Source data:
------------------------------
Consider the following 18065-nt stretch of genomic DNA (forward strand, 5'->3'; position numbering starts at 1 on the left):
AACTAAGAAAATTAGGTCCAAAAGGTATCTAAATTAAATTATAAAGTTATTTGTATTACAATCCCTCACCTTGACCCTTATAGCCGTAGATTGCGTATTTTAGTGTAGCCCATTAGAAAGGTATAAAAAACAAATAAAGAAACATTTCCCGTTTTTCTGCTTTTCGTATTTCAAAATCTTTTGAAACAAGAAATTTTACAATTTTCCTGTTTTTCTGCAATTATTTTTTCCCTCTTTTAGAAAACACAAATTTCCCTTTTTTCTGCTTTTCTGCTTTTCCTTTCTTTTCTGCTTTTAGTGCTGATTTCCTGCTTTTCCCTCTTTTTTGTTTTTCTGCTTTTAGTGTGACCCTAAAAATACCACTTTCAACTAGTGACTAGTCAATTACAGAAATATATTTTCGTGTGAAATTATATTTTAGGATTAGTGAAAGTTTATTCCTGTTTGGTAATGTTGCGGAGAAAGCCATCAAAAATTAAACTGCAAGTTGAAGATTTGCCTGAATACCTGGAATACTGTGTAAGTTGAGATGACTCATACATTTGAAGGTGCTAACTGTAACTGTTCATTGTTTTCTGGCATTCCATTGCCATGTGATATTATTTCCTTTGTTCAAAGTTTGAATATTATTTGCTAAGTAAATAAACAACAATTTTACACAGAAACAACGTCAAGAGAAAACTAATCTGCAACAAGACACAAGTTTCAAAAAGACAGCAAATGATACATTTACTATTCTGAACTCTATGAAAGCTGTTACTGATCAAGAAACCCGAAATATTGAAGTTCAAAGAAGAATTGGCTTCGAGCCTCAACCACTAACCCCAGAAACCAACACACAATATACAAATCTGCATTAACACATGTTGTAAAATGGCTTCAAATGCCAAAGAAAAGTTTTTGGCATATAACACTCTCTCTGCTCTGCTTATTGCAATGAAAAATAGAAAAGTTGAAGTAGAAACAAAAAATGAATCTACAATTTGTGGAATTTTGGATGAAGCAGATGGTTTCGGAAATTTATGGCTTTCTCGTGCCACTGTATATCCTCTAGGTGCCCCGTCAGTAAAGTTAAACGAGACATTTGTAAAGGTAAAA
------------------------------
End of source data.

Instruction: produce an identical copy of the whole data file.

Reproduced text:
Consider the following 18065-nt stretch of genomic DNA (forward strand, 5'->3'; position numbering starts at 1 on the left):
AACTAAGAAAATTAGGTCCAAAAGGTATCTAAATTAAATTATAAAGTTATTTGTATTACAATCCCTCACCTTGACCCTTATAGCCGTAGATTGCGTATTTTAGTGTAGCCCATTAGAAAGGTATAAAAAACAAATAAAGAAACATTTCCCGTTTTTCTGCTTTTCGTATTTCAAAATCTTTTGAAACAAGAAATTTTACAATTTTCCTGTTTTTCTGCAATTATTTTTTCCCTCTTTTAGAAAACACAAATTTCCCTTTTTTCTGCTTTTCTGCTTTTCCTTTCTTTTCTGCTTTTAGTGCTGATTTCCTGCTTTTCCCTCTTTTTTGTTTTTCTGCTTTTAGTGTGACCCTAAAAATACCACTTTCAACTAGTGACTAGTCAATTACAGAAATATATTTTCGTGTGAAATTATATTTTAGGATTAGTGAAAGTTTATTCCTGTTTGGTAATGTTGCGGAGAAAGCCATCAAAAATTAAACTGCAAGTTGAAGATTTGCCTGAATACCTGGAATACTGTGTAAGTTGAGATGACTCATACATTTGAAGGTGCTAACTGTAACTGTTCATTGTTTTCTGGCATTCCATTGCCATGTGATATTATTTCCTTTGTTCAAAGTTTGAATATTATTTGCTAAGTAAATAAACAACAATTTTACACAGAAACAACGTCAAGAGAAAACTAATCTGCAACAAGACACAAGTTTCAAAAAGACAGCAAATGATACATTTACTATTCTGAACTCTATGAAAGCTGTTACTGATCAAGAAACCCGAAATATTGAAGTTCAAAGAAGAATTGGCTTCGAGCCTCAACCACTAACCCCAGAAACCAACACACAATATACAAATCTGCATTAACACATGTTGTAAAATGGCTTCAAATGCCAAAGAAAAGTTTTTGGCATATAACACTCTCTCTGCTCTGCTTATTGCAATGAAAAATAGAAAAGTTGAAGTAGAAACAAAAAATGAATCTACAATTTGTGGAATTTTGGATGAAGCAGATGGTTTCGGAAATTTATGGCTTTCTCGTGCCACTGTATATCCTCTAGGTGCCCCGTCAGTAAAGTTAAACGAGACATTTGTAAAGGTAAAA